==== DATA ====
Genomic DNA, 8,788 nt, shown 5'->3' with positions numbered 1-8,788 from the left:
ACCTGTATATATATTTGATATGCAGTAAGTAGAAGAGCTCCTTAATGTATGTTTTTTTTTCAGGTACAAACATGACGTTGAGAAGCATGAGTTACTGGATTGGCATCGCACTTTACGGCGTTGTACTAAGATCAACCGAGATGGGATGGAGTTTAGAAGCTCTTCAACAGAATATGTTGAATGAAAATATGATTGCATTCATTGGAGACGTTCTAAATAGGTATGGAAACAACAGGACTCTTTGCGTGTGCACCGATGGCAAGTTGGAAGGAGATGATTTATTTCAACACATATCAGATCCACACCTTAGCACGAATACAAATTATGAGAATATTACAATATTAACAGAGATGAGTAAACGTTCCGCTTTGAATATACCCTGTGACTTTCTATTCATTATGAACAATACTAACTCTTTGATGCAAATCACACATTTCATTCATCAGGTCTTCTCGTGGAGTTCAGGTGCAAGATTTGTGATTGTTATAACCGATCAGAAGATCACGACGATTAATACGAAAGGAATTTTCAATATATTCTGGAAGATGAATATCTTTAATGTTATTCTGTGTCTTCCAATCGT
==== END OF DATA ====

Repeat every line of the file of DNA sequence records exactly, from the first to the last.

Genomic DNA, 8,788 nt, shown 5'->3' with positions numbered 1-8,788 from the left:
ACCTGTATATATATTTGATATGCAGTAAGTAGAAGAGCTCCTTAATGTATGTTTTTTTTTCAGGTACAAACATGACGTTGAGAAGCATGAGTTACTGGATTGGCATCGCACTTTACGGCGTTGTACTAAGATCAACCGAGATGGGATGGAGTTTAGAAGCTCTTCAACAGAATATGTTGAATGAAAATATGATTGCATTCATTGGAGACGTTCTAAATAGGTATGGAAACAACAGGACTCTTTGCGTGTGCACCGATGGCAAGTTGGAAGGAGATGATTTATTTCAACACATATCAGATCCACACCTTAGCACGAATACAAATTATGAGAATATTACAATATTAACAGAGATGAGTAAACGTTCCGCTTTGAATATACCCTGTGACTTTCTATTCATTATGAACAATACTAACTCTTTGATGCAAATCACACATTTCATTCATCAGGTCTTCTCGTGGAGTTCAGGTGCAAGATTTGTGATTGTTATAACCGATCAGAAGATCACGACGATTAATACGAAAGGAATTTTCAATATATTCTGGAAGATGAATATCTTTAATGTTATTCTGTGTCTTCCAATCGT